His thesis is that there's got to be supply chain integration among the several entities within the food chain, that the enterprises involved "must cooperate" to achieve results.  So far, so good.  He goes on to outline three trends that will force a greater level of integration.  They are: 1) impending food safety legislation; 2) technology for monitoring and control; and, 3) the need for better analytics in an increasingly complex environment.

Hey, Don's a cool guy (pun intended).  And brighter than a collector's set of mint condition state quarters.  But, I think there's an element of success that's missing in this analysis.

No quarrel with the trends and their importance, but the idea that this integration has to be forced doesn't bode well for sustainable collaboration among food chain partners - or for cheerful and whole-hearted cooperation.  Further, I'd submit that the real secret sauce in food chain integration is building the kinds of business relationships among key players that can take the core ingredients of regulation, technology, and analytics - and transform them into a dish that is not only good for you but that tastes really good, too.

What do you think?  Have I been spending too much time watching the Food Network?

BFF - Not!

By Art van Bodegraven | 05/17/2010 | 8:32 AM

The tragic and catastrophic Gulf oil spill has, regrettably, some vital lessons for the world of business relationships in supply chain management.  At the risk of trespassing on Chuck Taylor's turf, let me 'splain.

BP Plc, the well's majority owner, gets most of the ink.  They're on the hook for the entire cost of clean-up, plus $75 million in other damages.  Seems a paltry sum to compensate for the destruction of entire industries, ecosystems, and people's lives and livelihoods.  Under pressure, pun intended, BP has quickly pointed the fickle finger of blame at Transocean Ltd, the well's driller and operator, blaming "their systems, their people."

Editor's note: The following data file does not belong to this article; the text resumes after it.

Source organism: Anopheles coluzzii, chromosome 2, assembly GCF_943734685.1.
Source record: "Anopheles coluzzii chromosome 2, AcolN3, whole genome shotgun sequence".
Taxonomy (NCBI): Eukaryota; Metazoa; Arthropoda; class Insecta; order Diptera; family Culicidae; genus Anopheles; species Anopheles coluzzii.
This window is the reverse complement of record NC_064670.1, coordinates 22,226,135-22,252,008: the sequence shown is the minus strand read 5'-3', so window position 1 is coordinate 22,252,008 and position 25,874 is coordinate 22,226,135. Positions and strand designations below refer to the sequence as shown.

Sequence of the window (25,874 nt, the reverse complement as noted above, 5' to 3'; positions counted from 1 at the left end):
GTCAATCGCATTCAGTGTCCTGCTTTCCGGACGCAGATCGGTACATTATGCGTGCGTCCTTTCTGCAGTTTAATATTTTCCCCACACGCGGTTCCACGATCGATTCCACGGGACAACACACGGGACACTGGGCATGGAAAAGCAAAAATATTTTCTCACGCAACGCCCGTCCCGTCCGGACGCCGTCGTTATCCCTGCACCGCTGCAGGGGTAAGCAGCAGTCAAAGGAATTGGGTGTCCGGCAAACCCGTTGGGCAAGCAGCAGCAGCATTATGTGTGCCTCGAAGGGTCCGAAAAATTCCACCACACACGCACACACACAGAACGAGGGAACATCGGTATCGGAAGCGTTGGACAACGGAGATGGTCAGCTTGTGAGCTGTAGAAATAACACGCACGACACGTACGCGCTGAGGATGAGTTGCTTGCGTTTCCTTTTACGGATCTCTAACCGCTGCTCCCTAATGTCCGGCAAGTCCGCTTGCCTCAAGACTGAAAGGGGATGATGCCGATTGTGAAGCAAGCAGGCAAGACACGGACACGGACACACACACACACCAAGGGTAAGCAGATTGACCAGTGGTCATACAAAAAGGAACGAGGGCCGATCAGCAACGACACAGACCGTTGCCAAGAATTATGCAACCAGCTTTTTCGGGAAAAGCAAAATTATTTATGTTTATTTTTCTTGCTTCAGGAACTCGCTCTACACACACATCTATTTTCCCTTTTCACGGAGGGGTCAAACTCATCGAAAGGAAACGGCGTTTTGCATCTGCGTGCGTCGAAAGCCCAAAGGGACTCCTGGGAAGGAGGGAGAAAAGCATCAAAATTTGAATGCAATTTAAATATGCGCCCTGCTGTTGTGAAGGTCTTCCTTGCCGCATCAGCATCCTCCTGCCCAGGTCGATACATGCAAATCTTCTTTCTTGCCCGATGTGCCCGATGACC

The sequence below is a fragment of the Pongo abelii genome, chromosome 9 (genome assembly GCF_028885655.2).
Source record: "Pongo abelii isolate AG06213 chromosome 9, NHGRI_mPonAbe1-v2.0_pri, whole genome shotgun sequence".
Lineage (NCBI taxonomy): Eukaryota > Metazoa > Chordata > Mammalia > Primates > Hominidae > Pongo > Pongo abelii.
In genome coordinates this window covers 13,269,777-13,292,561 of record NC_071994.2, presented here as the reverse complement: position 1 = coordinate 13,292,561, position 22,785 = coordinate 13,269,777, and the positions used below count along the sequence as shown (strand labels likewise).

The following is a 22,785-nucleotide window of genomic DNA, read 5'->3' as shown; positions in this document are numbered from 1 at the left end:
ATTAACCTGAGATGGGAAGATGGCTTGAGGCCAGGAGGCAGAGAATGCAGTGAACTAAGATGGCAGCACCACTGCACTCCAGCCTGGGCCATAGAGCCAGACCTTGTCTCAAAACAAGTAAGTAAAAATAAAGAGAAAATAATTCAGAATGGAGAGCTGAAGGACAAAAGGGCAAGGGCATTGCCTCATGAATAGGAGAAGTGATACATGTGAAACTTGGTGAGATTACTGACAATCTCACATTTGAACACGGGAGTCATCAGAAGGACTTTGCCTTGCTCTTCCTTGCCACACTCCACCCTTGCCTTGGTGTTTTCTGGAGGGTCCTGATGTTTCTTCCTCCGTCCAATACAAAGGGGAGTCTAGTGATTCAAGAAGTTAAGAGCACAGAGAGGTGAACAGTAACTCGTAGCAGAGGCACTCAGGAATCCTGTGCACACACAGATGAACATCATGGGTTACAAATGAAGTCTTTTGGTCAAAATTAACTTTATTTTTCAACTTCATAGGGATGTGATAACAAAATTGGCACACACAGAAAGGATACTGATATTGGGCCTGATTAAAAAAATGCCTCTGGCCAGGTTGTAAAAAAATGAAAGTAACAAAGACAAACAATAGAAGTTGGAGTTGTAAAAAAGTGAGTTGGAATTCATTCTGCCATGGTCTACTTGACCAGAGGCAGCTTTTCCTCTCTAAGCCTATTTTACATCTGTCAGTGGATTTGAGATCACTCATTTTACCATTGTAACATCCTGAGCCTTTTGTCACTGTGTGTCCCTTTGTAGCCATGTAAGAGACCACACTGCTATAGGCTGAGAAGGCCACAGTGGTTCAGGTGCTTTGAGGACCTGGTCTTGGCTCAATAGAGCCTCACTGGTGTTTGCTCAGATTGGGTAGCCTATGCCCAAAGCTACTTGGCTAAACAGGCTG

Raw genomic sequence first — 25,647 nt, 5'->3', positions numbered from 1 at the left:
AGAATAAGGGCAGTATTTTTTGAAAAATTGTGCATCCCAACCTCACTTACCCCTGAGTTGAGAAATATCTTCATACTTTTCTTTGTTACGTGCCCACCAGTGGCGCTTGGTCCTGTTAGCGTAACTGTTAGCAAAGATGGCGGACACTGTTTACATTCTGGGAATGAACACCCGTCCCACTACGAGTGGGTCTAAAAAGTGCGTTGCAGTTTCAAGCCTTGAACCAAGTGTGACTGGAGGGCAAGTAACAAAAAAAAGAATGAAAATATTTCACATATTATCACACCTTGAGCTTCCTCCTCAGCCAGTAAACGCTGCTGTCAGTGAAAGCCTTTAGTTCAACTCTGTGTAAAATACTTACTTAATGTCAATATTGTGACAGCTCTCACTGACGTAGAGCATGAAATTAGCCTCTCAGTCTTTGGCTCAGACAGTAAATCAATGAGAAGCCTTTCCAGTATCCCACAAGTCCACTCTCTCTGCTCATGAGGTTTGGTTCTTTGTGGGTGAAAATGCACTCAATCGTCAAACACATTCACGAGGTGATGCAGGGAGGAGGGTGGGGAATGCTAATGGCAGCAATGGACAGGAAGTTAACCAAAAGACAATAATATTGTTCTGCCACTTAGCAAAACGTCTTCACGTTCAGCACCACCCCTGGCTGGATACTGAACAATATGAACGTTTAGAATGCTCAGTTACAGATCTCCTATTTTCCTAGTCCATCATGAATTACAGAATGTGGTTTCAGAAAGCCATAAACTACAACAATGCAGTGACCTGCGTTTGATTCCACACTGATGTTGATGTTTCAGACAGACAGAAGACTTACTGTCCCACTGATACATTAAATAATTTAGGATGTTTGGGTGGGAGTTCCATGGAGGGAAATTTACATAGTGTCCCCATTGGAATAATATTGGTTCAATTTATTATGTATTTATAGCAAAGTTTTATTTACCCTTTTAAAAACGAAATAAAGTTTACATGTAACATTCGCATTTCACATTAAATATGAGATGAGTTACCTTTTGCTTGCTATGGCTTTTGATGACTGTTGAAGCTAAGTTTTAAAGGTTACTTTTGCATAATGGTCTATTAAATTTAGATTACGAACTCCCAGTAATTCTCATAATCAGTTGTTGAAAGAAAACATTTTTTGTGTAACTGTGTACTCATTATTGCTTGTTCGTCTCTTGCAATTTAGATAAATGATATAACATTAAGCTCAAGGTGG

Transocean - no fools, they - quickly downloaded responsibility to its subcontractors, specifically naming Halliburton (the #2 oilfield services company) and its cement casing work.  They claimed that they had made no errors,  but the issue might be moot because BP had indemnified Transocean in their contract.  Halliburton counter-punched with an unequivocal statement that the cement work had been completed on time and had been tested, showing that the work had been "properly" done.

Meanwhile, the well's blowout preventer, which did not cause the spill, but failed to prevent the lethal blast, was found to be leaky and less-than-100% reliable.  It's manufacturer, Cameron International Corporation has seen a 25% drop in its stock value.  But, according to some, Transocean was responsible for the BOP's maintenance.

In a public move worthy of Pontius Pilate, Anadarko Petroleum, the well's 25% owner claims to have had nuthin' to do with nuthin' in that they merely approved a budget amount, relatively late in the process.  Btw, the Federal government's Minerals Management Services seems to have at least a finger in this dog's breakfast, as well.